When Billy (Doug McKeon) returns home from World War II, he's embittered about the medical treatment that led to having part of his leg amputated after he was wounded in the Iwo Jima assault. His grandfather (Wilford Briml... more »ey), anticipating Billy's difficult transition back to civilian life, has bought a couple of redbone hound puppies for the young man--the same dogs he had as a boy, a story told in Where the Red Fern Grows. Billy resists at first but slowly bonds with the dogs, and when a young neighbor boy wants to learn how to hunt raccoons, Billy takes the boy under his wing. Meanwhile, Billy's closest friend and war buddy finds himself wooing Billy's sister Sarah, to Billy's discomfort. Where the Red Fern Grows II (or Part 2, as it's called in the credits) is a fairly straightforward and sentimental tale, but it keeps saccharine at bay by sticking with its characters and treating their lives with respect. Toward the end, when Billy and his grandpa go on a final raccoon hunt together, the movie may try a little too hard to recapture the sadness of the first film, but family audiences will appreciate its unpretentious and genuine tale of life lessons and small-town values. Dog fans in particular will enjoy the extensive montage of the dogs growing up and learning to hunt. --Bret Fetzer« less
Since I've seen the first one, I'm curious to see this one, too.
0 of 3 member(s) found this review helpful.
Yvette T. (Yvette) from RUTLAND, MA Reviewed on 12/8/2007...
I have the box set With the first movie
0 of 3 member(s) found this review helpful.
Stacey R. (Stacelito) from LANCASTER, OH Reviewed on 12/8/2007...
This is a very touching sequel to the first movie and is very well done. My children really loved it but didn't like being so sad at the end.
2 of 2 member(s) found this review helpful.
Some what better than Part I
T.C. | Right Behind Carl Albert High School | 08/02/2000
(4 out of 5 stars)
"Ok, some people may completely disagree that this is better than Part I but I can't stand the first one. Its WAY to sad and depressing, not to say it isn't worth seeing if you havn't seen it yet. "Where the Red Fern Grows 2" is years after the first one and Billy is now returning home after fighting in World War II. His grandpa (Wilford Brimley) suprises him with two red-bone hounds just like the ones he had when he was a boy. At first he doesn't accept them but finally takes them to train them to track down racoons. Has a little bit of humor and is to a point more mature than the first. Even though you won't be able to hold back tears at the end, you will treasure this classic later on and come back to see it again and again. A must-have."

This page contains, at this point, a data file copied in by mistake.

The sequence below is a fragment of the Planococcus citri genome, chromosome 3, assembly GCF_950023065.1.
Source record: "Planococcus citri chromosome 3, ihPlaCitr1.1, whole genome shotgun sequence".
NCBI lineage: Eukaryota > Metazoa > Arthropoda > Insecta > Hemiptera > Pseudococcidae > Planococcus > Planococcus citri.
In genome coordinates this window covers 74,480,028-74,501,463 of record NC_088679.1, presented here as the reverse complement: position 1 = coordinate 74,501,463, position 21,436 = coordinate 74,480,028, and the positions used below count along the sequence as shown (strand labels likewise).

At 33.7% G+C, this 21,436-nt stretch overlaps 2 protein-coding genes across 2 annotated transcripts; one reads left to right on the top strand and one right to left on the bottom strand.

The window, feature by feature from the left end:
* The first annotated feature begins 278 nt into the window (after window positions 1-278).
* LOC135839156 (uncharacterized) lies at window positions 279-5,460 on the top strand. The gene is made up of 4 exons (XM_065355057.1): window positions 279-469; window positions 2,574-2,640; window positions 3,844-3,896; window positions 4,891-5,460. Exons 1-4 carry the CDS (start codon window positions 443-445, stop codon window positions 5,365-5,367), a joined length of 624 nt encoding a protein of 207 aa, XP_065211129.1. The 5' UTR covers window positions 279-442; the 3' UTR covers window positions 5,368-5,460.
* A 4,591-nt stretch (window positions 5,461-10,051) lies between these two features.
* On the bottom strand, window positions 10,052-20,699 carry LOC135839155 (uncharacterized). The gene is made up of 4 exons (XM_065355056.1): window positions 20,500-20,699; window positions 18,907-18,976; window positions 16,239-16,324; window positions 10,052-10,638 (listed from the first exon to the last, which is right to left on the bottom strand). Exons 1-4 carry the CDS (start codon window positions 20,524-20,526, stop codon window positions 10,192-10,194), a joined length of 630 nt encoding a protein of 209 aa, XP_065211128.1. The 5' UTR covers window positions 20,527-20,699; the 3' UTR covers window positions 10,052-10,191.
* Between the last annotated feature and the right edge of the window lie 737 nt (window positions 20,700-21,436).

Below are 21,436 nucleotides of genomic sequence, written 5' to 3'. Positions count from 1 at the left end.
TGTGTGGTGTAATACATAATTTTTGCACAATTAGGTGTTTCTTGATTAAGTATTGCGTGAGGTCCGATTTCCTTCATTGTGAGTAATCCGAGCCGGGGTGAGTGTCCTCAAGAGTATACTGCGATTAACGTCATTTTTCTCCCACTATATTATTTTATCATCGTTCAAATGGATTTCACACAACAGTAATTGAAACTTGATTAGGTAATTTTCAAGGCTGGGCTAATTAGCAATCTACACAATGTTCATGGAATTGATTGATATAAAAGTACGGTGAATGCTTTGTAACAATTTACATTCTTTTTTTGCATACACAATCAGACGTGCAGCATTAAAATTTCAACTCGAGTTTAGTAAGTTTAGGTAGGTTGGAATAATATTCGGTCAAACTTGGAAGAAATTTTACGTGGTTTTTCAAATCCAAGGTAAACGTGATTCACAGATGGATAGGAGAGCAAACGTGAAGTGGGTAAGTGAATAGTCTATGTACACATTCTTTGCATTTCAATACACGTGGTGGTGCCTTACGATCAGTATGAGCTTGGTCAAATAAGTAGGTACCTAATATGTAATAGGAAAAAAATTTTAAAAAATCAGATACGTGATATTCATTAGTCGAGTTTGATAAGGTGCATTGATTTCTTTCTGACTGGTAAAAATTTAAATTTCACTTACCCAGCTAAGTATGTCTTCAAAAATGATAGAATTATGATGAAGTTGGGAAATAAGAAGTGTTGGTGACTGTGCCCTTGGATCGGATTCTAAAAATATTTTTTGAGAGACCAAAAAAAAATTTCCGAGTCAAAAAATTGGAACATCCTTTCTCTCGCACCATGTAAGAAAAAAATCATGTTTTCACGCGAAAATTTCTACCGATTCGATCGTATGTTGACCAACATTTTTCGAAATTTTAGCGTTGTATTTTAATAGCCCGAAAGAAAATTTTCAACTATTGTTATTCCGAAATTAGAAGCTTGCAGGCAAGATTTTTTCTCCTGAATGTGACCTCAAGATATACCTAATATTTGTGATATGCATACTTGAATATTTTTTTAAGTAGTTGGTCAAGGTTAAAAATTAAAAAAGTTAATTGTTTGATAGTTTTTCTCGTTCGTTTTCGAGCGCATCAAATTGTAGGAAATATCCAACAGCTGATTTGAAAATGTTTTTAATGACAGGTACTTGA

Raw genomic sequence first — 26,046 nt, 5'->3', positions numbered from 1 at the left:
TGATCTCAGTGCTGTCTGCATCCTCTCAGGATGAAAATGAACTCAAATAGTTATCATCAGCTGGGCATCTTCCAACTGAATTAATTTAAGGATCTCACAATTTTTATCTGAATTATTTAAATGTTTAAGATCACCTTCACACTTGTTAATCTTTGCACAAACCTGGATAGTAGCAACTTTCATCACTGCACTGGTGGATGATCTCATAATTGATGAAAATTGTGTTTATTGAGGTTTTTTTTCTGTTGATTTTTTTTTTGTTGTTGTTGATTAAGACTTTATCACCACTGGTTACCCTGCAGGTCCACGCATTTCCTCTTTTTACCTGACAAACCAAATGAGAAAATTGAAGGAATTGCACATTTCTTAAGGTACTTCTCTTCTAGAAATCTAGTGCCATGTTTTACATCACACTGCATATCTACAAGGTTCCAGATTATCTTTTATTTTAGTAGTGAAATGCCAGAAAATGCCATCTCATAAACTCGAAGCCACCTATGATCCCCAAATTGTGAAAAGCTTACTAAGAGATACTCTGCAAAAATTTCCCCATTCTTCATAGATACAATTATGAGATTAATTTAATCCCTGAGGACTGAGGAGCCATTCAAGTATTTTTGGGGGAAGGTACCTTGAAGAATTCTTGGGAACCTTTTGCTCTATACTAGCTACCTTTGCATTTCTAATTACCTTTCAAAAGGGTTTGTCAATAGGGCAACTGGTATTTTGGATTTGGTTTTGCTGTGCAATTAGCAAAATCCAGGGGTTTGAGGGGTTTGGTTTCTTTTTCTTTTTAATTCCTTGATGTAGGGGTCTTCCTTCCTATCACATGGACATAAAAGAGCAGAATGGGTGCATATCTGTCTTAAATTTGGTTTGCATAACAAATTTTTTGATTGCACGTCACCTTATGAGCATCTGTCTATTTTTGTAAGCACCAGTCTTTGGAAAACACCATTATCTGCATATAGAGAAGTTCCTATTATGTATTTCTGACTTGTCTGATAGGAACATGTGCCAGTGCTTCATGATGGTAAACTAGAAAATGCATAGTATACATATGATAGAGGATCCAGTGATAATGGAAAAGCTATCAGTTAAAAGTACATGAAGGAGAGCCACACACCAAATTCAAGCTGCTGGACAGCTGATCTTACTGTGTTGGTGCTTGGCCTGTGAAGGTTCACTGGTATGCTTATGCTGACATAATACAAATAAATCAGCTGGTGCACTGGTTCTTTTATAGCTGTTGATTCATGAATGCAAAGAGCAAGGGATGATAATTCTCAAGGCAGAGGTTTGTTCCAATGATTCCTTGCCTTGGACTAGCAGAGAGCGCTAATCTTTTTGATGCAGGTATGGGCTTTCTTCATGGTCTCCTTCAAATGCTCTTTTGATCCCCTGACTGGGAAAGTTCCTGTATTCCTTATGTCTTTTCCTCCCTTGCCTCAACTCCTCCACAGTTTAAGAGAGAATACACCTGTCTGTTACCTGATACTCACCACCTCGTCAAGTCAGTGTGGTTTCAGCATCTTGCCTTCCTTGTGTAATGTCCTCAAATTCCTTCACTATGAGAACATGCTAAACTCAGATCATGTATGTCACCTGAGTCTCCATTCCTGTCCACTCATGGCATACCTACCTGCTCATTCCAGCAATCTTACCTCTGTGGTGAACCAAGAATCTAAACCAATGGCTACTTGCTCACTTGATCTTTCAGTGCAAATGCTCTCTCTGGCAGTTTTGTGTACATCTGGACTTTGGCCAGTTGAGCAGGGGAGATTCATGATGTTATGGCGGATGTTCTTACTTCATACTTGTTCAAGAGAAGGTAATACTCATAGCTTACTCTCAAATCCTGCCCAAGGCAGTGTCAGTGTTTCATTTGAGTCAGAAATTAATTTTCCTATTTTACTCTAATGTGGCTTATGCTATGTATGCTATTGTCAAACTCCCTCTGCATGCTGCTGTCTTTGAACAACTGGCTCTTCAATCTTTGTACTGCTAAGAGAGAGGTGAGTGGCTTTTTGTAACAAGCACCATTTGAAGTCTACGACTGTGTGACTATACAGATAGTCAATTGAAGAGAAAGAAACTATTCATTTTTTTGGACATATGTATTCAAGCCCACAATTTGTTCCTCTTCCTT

Bad storyline, worse acting
Hound Hunter | Kenna, WV | 12/22/2005
(1 out of 5 stars)
"The storyline was weak, the acting was worse.
I hadn't seen part 1 since I was a kid, I ordered both the original and part 2. We watched the original Sunday and my wife an I enjoyed it. We watched Part 2 on Wednesday, and both were rolling our eyes throughout. The actor portraying Billy did a poor job. It is obvious that he is not a dog person, or was over acting.
The story line left a lot of holes, kind of like reading the back cover of a book instead of reading the book. Not many exciting moments throughout.
Overall the acting was overdone and no character really captured you attention.
Overall it was a feeble attempt to capture the basics of the first movie that clearly missed the mark."
Stick with Part 1!
Joe Comer | Robinson, IL United States | 02/27/2000
(2 out of 5 stars)
"Nearly everything about this film pales in comparison to the original! From the technical aspects-cinematography, editing, sound, ect.-to the writing and overall acting, it makes you want to pop the first film in the DVD player and watch it yet again.One of the criteria for judging a movie such as this is how easily and naturally it causes the tears to flow. With part 1, I was in tears with no difficulty at all. The drama was so real and spontaneous. But with the second film you get the feeling they are trying to grab your eyeballs to squeeze every little tear out of them. This makes for very strained proceedings indeed.Everything considered, Wilford Brimley and Doug McKeon DO manage to rise slightly above the material and keep this film from getting a one-star rating but I still think you're better off sticking with the original."
Very good story
Joe Comer | 05/19/1999
(5 out of 5 stars)
"I remember the first and just seems this one picks up where the First movie left off. Any animal lover will enjoy this."